Wrong. While some mistakes may be innocent, and some innocents may be mistaken, this bit of sophistry is brazen perversity, not compassionate of the dying, but contemptuous of their lives.

As a hospice medical director and board-certified specialist in pain medicine, I know the reality behind the distortions of the euthanasia lobby. My experience is consonant with that of numerous government-appointed blue ribbon panels. They, like I, have found that 90% of cancer patients in pain can have dramatic relief with relatively simple oral therapies. Virtually all of the rest of them can achieve relief with more sophisticated therapies.

Innumerable published medical studies have confirmed what I have witnessed in my own practice, that a request for assisted suicide is almost always an expression of clinical depression. Depression in the face of advanced illness is as treatable as it is in those who are otherwise healthy. The treatment might include medicine, counseling, or prayer, but it surely does not include a lethal injection.

Much mischief is made by the euthanasiasts of the alleged respiratory suppression effect of morphine. Like so much else they promulgate, this is a gross distortion. Experienced clinicians understand that there is an enormous difference between the effect of morphine during its first days of use as compared with its effect in the chronic setting. During the first few days of use, morphine may cause sedation; if used recklessly it may even cause respiratory suppression. But the respiratory system quickly acclimates to morphine therapy. With continued use, morphine—even in high doses—relieves pain, but does not make the patient stop breathing.

Euthanasiasts would like to argue that morphine therapy of the dying is a subterfuge for killing them. Perhaps they feel that such an argument might snatch for them the moral standing to argue that they merely want to do frankly what they allege others do secretly. But proper use of morphine in the final stage of life does not shorten life. In fact, good pain control probably prolongs life; without question, good pain control improves the quality of life.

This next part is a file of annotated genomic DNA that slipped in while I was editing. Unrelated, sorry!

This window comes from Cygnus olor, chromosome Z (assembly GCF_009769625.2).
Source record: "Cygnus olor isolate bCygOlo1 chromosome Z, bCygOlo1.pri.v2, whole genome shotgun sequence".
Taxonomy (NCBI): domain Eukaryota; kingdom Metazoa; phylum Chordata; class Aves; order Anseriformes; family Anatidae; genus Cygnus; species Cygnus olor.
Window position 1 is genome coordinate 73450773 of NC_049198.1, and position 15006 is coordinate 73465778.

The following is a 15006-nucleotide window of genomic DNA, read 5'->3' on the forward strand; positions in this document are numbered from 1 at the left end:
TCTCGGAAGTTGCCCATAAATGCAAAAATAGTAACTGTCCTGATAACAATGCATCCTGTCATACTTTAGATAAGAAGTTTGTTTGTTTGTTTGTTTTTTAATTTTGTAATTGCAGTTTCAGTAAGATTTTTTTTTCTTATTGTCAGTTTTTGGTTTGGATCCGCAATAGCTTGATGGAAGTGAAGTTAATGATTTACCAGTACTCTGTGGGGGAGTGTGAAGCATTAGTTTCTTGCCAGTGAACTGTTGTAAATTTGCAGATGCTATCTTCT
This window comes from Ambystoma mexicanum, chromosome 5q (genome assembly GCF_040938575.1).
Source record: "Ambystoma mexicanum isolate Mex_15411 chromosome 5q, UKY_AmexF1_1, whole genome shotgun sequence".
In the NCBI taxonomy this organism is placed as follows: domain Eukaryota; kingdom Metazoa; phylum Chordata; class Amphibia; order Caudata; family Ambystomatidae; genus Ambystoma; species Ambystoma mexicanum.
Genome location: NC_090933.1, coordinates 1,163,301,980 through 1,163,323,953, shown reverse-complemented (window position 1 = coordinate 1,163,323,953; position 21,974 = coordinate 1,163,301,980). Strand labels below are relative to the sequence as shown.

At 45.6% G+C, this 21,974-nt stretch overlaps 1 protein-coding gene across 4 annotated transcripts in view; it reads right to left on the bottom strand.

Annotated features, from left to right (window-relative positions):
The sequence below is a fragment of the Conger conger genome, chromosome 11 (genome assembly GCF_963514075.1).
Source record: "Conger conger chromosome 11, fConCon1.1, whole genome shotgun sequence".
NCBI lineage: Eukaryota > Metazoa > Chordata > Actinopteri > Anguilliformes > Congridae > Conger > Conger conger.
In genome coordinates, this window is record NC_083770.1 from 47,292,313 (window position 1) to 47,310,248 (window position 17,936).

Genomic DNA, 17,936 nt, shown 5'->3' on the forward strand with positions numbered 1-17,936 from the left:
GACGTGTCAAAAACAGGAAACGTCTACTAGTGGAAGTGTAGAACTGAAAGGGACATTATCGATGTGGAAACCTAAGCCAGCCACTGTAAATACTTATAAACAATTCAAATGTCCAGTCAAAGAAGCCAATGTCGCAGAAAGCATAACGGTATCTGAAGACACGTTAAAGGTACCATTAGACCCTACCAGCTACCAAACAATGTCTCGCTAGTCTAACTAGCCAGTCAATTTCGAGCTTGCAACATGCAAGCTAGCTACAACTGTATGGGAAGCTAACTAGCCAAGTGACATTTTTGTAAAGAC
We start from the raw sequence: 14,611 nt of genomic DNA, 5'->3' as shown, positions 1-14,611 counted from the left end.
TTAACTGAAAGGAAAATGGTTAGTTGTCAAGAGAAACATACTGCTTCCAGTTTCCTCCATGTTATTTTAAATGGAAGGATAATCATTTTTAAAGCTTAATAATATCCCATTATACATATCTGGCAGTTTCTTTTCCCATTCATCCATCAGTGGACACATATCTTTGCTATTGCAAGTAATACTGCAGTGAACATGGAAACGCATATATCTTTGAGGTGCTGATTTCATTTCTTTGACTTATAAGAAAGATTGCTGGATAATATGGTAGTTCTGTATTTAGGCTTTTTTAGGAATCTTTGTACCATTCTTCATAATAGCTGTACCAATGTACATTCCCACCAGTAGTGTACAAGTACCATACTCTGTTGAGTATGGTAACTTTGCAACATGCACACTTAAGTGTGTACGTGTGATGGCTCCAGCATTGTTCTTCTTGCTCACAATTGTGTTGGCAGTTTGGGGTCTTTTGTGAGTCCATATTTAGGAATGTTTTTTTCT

Their final thrust against ethical care of the dying depends on a distortion of the principle of double effect. That well-accepted principle of medical ethics states that it is ethical to perform a medical intervention, even if it carries the risk of hastening death, if the intervention is designed to relieve severe suffering. They argue that their favorite therapy—lethal injection—is simply an extreme measure of pain relief, and that the death which accompanies the pain relief must be accepted on the principle of double effect. The vital point they gloss over, of course, is that the principle of double effect only applies when the undesired outcome is possible but not inevitable. Lethal injections are not simply possibly dangerous. They are purposely and inevitably so. To argue that a lethal injection is meant to relieve suffering, and the death of the patient is merely incidental, is like arguing that a swordsman merely intended to cut off his victim’s head, but did not mean to kill him.